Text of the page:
Fatima presents paper on the physician’s character at medical conference

The distance physicians create between patients and themselves due to regulations intended to protect patient rights lessens their character, and the competitive nature of medical school and residencies doesn’t help either. That is, according to the paper philosophy professor Saba Fatima recently presented at a medical conference.

Photo courtesy of Saba Fatima

Fatima makes that argument in her paper, “The Character of a Physician,” which she presented last month at the Western Michigan University Medical Humanities Conference.

“My main thesis was that the way that the profession exists right now, physicians cannot have good character and that the very rules that are set up to protect patients’ rights harm the development or harm the kind of character that a physician ought to have,” Fatima said. “So my recommendation then was that we need to examine the doctor’s character independent of the goals of the profession…  and independent of the effect on patient and patient care.”

The rules and regulations that protect patients’ rights do not relate to a physician’s character, and Fatima said she is not arguing to get rid of those regulations because they exist for a reason.

Physicians had “a lot of paternalistic attitudes” in the ’70s and ’80s, according to Fatima, which led to the restrictions on physicians from sharing patient information. Despite the necessity of those laws, Fatima said they have caused physicians to become “disinvested.”

“The patient is sort of left, oftentimes, psychologically alone to make our decisions,” Fatima said. “There’s not an affective bond between the physician and the patient anymore, and the physician then goes by a checklist.”

Fatima said she is worried about the distance between physicians and patients because that job is supposed to be “a labor of love.”

“This is not similar to the job of a soldier where you expect the burnout, where you expect the character to be damaged after a war…,” Fatima said. “This profession has all the markers of being a virtuous profession, but the physician is not virtuous anymore. The physician is disconnected, is burned out emotionally, psychologically.”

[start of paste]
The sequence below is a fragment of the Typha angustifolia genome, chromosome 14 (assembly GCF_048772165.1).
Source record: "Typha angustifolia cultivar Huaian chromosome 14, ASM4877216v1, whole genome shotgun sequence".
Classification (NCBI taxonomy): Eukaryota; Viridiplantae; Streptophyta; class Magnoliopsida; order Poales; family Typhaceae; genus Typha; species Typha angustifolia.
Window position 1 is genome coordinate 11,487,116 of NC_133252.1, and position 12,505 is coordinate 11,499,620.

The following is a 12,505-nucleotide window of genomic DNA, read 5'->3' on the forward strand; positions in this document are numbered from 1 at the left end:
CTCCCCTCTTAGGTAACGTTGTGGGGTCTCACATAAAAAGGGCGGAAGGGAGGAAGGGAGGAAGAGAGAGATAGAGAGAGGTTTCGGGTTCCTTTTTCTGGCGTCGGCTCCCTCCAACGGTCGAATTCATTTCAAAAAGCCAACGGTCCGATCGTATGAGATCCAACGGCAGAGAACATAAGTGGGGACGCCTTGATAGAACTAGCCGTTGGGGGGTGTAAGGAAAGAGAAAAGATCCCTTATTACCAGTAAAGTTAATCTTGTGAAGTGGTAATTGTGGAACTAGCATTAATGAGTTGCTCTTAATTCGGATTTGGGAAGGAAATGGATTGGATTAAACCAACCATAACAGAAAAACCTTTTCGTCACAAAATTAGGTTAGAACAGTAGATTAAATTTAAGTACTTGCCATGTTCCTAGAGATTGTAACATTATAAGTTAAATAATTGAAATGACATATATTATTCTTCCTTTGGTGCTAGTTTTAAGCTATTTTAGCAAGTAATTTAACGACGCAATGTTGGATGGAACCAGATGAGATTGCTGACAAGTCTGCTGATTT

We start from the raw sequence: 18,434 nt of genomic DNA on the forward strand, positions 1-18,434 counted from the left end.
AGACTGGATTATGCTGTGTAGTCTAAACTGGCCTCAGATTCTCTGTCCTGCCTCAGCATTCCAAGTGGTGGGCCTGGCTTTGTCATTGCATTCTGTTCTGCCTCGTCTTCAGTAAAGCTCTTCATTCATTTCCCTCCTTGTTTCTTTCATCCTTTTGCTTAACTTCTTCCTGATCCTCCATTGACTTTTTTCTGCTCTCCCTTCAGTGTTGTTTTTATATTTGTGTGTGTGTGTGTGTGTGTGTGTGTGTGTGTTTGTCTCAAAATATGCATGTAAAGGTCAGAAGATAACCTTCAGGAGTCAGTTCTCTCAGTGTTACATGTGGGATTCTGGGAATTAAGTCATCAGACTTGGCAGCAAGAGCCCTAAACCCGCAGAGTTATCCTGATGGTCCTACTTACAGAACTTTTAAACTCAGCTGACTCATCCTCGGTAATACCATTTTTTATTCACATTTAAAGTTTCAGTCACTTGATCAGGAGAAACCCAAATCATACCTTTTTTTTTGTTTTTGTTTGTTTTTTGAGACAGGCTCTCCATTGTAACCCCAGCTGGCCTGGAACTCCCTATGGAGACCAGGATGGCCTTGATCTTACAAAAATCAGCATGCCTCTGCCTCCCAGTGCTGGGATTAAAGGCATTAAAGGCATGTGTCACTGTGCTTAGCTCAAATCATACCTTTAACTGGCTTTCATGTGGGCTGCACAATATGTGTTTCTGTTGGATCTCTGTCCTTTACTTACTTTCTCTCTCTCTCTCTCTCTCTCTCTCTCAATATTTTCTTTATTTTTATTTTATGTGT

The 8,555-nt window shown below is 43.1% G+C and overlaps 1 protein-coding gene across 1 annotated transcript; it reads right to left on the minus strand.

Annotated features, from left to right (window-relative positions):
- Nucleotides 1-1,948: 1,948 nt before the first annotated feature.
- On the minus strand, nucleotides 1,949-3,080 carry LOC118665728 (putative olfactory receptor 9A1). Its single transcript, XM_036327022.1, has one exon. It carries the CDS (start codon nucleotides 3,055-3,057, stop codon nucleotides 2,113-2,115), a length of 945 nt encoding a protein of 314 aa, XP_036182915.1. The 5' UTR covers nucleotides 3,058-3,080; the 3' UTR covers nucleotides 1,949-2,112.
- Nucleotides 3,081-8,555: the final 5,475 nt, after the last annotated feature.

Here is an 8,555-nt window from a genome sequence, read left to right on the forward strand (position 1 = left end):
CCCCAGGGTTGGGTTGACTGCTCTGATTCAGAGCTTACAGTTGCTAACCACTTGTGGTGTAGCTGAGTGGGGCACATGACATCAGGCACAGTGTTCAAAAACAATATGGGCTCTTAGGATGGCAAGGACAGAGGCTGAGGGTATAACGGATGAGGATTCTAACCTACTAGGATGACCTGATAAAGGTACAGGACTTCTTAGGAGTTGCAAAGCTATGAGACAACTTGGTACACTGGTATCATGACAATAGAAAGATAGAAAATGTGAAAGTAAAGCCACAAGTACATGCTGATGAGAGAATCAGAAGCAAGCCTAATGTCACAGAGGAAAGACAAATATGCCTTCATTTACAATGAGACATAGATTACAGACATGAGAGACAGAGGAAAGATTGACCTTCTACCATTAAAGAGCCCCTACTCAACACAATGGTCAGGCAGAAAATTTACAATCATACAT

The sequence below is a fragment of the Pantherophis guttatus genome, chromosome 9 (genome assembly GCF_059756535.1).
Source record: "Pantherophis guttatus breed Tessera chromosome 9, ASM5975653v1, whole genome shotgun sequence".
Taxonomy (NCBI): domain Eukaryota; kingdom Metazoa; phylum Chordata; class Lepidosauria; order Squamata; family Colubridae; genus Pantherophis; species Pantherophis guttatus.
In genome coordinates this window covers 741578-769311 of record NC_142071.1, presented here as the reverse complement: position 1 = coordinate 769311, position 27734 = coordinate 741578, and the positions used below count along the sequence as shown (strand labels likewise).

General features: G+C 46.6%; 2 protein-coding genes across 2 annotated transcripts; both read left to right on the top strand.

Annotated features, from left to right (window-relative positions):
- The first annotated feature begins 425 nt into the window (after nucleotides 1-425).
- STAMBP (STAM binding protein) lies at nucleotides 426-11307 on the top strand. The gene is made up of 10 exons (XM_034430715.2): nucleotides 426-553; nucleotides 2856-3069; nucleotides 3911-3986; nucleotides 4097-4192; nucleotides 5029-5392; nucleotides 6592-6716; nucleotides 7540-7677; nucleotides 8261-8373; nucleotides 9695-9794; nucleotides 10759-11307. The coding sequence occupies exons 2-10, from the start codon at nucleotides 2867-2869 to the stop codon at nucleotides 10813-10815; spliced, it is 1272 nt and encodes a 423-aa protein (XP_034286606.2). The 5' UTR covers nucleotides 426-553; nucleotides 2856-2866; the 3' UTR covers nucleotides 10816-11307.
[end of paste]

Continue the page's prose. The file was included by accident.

Once a physician’s character can be examined independently, then Fatima said it is acceptable to look at what physicians can do to “sustain themselves” and have good character. Some medical schools, according to Fatima, have “narrative medicine,” in which physicians come together and talk about their work.

“It has nothing to do with good patient care… but it’s more for the development of the physicians themselves because nowadays, [physicians are told] don’t cry in front of the patient, because that’s unprofessional behavior,” Fatima said. “You have to be a professional, but you’re a human being. If you clamp down on all your emotions, it’s going to be very hard to sustain a good character through the length of your career.”

Studying the physician’s character is important, according to Fatima, because without investigating it, there will be “massive burnout” of physicians, specifically in primary care.

“Primary care is overworked. Primary care physicians end up seeing 22, 23, 25 patients a day…,” Fatima said.

Though she was concerned about reaction from doctors she presented to, Fatima said her paper was “received very well.”

“I got a lot of good feedback from physicians who talked about the kind of impediment that they face in thinking about themselves, part of which is doctors are supposed to be superhuman. Their job is to cure other people and not to lament about their own depression or their own burnout or their own sort of apathy toward their job…,” Fatima said.

Other comments focused on how unrealistic Fatima’s research could be when applied to a physician’s practice, noting that a high number of patients needs to be seen per day to run a financially stable practice and in doing so, physicians “cannot realistically have affective bonds with all of [their] patients, otherwise [they’re] going to be distraught all of the time.”

“That was a very valuable insight for me to have about [that] ‘OK, this cannot just be a theoretical paper. It has to be applicable to the everyday lives of physicians, something that they can implement in non-ideal, clinical settings and that’s always a good perspective to have…”

Fatima said she hopes to submit her paper to academic journals for publication within the current academic year.

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